The seductive charms of dolphins can leave burly men teary-eyed or make a hardened cynic wonder at nature. Mysterious, playful, self-contained and sociable, how do you interpret these graceful but elusive masters of the sea?
Kate Duryea discovers the body language of
dolphins and what it means.


Ancient writers described the sirens of the sea, who proved an irresistable lure to land-hungry mariners. In modern times, dolphins command this same fascination.

New Age followers ascribe dolphins with near-magical intuitive powers, experienced yachtsmen stand in awe at their easy command of the current and even aloof sophisticates exclaim in excitement if a pod is spotted from the shore.

Guy Bedford, Sea World’s Head Marine Mammal Trainer, has worked with dolphins for more than 20 years. He’s had two seasons in sub-Antarctica, a season in Antarctica and closely observed marine creatures while working in the United States, Japan and China.

“I like working with marine animals,” explains Guy who is a keen surfer himself.

“Dolphins are animated, gregarious, amiable animals. They are strong and fast, they jump high and swim fast and they are athletic. I love to bring these natural characteristics under control and demonstrate them to the public.”

Guy has had more than a decade’s experience working closely with dolphins at Sea World. He’s a strong advocate of ensuring dolphins are stimulated by their surrounds. He likens them to a child’s frustrations if they are forced to sit still for a long time.

“It’s important for them to expend energy, otherwise they’re like kids stuck inside the house all day during rain.”

Guy says dolphins have distinctive personalities. “They’re constantly testing the boundaries in a captive environment,” he laughs. “They try it on all the time – they see if they can get away with a little less effort.”

While animal behaviourists are divided over the ‘intelligence’ of dolphins with some claiming they have the thought processes of a five-year-old, Guy likens them to excitable kids.

If they go quiet it normally means they’re unhappy. If they are active and vocalising, then all is well with the world.

So how do you interpret the body turning, the tail slapping and acrobatic behaviour of dolphins? Is it simply frolicking or are there sophisticated communication patterns going on? “When they’re happy they make chirping whistles and sometimes clicks,” notes Guy. “Jaw popping – shutting the jaw quickly – shows frustration or aggression with other animals.”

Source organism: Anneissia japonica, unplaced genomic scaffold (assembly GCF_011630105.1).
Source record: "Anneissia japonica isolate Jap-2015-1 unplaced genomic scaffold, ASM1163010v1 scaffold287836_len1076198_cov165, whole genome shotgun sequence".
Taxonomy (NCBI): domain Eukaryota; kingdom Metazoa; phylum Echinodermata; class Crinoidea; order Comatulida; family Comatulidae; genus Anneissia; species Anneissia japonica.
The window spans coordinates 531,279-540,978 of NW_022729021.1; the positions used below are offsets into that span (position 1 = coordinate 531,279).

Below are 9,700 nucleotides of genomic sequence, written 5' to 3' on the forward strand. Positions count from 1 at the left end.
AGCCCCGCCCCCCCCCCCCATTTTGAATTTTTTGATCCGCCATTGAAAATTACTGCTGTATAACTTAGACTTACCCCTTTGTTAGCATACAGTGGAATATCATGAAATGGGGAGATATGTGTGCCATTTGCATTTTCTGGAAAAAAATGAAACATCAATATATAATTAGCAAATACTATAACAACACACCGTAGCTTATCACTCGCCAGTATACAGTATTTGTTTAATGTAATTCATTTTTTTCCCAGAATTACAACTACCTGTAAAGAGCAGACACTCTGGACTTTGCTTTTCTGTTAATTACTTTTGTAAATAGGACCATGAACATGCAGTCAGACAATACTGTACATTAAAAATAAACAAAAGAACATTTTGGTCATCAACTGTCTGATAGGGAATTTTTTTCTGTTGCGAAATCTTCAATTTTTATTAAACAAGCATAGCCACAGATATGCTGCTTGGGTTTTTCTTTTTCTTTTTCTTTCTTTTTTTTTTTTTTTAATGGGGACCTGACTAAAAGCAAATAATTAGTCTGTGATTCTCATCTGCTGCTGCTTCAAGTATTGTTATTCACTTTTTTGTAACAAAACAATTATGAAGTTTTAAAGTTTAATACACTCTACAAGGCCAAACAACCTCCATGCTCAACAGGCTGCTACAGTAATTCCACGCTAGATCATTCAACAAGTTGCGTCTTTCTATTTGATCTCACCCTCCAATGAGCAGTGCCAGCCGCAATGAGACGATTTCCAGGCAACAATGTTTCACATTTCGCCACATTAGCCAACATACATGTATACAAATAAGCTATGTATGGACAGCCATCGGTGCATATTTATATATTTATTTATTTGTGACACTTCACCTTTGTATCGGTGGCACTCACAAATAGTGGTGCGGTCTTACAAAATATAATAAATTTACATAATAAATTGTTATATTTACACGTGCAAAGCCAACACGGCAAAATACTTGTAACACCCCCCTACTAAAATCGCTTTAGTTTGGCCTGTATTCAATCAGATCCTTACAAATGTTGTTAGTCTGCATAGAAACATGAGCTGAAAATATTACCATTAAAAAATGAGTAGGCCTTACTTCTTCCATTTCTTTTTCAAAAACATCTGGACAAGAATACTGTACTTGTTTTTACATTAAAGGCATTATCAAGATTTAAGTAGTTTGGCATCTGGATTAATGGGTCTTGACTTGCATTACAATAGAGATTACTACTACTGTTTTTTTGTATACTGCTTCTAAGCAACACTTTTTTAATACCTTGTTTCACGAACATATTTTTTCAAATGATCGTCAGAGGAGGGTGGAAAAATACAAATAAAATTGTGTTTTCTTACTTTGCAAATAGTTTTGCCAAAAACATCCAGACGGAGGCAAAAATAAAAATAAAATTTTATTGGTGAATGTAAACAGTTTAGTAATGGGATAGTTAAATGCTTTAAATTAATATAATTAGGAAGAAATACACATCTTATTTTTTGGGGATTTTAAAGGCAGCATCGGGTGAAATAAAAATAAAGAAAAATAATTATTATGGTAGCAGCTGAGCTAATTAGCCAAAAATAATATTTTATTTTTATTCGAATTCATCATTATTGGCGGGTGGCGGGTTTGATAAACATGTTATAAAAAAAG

And when they’re really annoyed – you’ll hear a sound like an intense ‘raspberry’ – it’s rude but there’s no chance you won’t know they are very angry. Normally it’s directed at another animal.

Looking down at dolphins from a boat, if you see them exhaling bubbles around a metre below the surface then back off – this is exhibiting frustration at your proximity. The dolphin can also be frustrated at itself for missing a fish.

View a dolphin slapping or ‘lobbing’ its tail in succession and this is an attention-grabbing exercise. If the slaps are soft and gentle, the dolphin may be alerting other dolphins or trying to gain their attention. A single explosive slap – or a succession of much firmer slaps is a definite warning sign.

Guy and his team discovered a beautiful behaviour, which they have since been able to confirm happens naturally in the wild. “We used to see animals with a lighter patch of pigmentation on their flippers,” he explained.

For years, they thought this must be some byproduct of captivity.


However, eight years ago when out at sea, Guy noticed wild dolphins with the same markings. After hours of observation, he finally worked out the solution. Often two male dolphins will form close friendships – not sexual but rather companionable alliances throughout their lives, which may be a type of protection or sociability.

“They swim very close together with their flippers rubbing together – almost a type of a hand holding,” explains Guy. “The white patch on their flippers shows a high degree of social bonding and a very well adjusted animal.”

There are around eight species of dolphins found in Australian waters with both inshore and offshore species such as Bottlenose, Common Dolphins, Spotted and Spinner Dophins. While their average life expectancy is around 25 years, just like humans, some animals can die early and others live to 50.

“We’ve got animals at Sea World that are over 40 years old,” explains Guy.